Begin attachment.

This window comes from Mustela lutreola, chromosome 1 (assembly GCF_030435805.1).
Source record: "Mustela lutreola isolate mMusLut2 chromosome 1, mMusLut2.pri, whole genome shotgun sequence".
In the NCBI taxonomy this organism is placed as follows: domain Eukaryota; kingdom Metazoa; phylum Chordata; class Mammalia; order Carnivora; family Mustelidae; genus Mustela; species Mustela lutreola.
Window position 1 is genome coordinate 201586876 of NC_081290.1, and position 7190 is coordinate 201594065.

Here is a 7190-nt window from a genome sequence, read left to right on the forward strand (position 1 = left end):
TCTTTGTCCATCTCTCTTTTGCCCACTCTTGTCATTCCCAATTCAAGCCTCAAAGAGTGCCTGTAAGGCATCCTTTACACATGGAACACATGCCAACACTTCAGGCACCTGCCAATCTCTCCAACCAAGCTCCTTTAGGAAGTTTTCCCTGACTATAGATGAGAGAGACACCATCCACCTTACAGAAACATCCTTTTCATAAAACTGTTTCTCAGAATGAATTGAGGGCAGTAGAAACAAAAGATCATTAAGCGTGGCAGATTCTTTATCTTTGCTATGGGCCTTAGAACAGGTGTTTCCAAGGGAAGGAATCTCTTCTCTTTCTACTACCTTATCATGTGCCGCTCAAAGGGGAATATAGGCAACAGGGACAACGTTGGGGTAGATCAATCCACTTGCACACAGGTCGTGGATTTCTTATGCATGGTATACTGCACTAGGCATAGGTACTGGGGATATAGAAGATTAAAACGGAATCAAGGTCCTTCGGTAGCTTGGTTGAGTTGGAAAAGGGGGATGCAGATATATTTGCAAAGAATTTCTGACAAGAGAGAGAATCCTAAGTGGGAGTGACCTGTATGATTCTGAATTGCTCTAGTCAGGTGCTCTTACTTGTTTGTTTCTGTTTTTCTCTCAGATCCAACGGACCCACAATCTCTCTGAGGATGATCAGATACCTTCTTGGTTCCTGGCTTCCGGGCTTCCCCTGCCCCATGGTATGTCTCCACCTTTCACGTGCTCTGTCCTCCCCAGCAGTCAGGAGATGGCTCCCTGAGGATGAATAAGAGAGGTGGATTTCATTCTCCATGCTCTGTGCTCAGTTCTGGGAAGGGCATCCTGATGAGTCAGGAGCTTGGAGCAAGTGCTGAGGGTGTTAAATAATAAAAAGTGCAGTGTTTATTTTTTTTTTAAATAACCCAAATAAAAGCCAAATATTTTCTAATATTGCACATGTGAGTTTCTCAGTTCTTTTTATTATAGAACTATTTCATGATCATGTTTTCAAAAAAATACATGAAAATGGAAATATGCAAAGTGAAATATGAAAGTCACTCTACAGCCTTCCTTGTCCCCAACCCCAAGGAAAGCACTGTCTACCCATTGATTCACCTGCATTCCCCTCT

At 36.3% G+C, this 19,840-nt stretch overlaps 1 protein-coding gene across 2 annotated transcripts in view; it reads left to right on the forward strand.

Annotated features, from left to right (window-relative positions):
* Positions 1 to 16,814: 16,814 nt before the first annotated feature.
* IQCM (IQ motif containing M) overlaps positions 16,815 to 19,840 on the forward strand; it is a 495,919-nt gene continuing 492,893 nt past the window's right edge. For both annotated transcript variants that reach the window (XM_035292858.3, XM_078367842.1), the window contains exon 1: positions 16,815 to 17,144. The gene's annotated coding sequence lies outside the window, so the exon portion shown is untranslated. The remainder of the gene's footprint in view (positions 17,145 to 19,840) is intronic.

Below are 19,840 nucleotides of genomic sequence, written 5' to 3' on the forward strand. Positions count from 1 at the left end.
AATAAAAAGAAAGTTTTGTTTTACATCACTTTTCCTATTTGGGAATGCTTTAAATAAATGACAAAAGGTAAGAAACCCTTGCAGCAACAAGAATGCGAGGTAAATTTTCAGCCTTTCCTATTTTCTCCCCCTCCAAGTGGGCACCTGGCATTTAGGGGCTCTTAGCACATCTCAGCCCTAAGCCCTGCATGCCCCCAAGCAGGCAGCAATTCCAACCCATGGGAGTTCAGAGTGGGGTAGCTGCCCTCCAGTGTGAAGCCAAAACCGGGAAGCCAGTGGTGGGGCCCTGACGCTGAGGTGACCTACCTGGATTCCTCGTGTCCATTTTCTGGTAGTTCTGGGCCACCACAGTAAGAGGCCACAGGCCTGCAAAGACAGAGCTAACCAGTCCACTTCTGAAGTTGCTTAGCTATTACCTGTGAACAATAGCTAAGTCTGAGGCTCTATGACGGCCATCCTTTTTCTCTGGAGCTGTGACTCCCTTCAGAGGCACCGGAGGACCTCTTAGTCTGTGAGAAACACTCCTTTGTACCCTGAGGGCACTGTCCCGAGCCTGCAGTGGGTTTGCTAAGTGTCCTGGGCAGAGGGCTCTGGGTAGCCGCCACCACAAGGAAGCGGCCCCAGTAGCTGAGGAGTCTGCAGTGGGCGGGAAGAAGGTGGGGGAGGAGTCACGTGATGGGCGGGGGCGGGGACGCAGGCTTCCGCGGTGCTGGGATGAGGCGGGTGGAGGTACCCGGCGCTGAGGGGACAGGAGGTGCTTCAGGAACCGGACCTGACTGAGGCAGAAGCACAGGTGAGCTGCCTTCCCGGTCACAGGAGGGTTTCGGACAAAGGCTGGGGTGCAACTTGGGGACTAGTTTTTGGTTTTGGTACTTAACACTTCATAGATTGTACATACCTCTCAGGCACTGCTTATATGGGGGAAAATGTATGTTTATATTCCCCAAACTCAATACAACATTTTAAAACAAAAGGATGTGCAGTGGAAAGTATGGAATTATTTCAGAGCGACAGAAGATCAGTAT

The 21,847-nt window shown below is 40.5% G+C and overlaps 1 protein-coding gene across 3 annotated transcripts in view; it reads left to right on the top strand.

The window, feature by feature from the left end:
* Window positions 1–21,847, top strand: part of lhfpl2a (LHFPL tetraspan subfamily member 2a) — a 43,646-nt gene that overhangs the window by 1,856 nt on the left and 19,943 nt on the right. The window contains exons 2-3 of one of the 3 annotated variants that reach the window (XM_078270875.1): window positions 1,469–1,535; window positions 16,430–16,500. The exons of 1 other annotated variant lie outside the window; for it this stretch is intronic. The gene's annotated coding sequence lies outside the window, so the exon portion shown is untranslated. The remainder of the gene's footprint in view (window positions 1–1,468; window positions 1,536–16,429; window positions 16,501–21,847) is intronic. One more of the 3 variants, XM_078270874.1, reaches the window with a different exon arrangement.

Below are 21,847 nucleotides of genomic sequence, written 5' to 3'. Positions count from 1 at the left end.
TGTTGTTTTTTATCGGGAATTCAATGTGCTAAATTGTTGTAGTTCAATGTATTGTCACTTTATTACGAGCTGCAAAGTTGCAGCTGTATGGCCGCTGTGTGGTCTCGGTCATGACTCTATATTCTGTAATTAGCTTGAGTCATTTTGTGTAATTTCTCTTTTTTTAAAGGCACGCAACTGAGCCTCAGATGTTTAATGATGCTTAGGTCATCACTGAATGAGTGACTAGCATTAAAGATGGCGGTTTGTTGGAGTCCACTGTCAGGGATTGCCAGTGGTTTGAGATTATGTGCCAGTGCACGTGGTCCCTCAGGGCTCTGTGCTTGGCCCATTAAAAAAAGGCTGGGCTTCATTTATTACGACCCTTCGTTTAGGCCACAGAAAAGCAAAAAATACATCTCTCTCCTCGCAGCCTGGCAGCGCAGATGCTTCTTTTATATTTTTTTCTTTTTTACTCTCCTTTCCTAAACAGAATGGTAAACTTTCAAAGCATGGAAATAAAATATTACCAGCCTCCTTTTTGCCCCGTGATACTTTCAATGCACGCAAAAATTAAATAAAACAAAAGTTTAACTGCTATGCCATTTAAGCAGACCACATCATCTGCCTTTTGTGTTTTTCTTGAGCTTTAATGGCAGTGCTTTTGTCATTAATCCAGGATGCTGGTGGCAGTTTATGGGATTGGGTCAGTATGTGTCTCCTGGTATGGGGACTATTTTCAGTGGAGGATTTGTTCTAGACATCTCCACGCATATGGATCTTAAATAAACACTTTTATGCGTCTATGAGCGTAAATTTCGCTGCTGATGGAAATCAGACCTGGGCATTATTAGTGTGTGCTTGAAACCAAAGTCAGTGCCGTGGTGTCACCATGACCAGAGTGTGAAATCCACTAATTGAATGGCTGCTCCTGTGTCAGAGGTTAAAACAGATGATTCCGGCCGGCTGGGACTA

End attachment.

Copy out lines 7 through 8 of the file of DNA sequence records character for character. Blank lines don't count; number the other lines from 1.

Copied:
At 36.3% G+C, this 19,840-nt stretch overlaps 1 protein-coding gene across 2 annotated transcripts in view; it reads left to right on the forward strand.

Annotated features, from left to right (window-relative positions):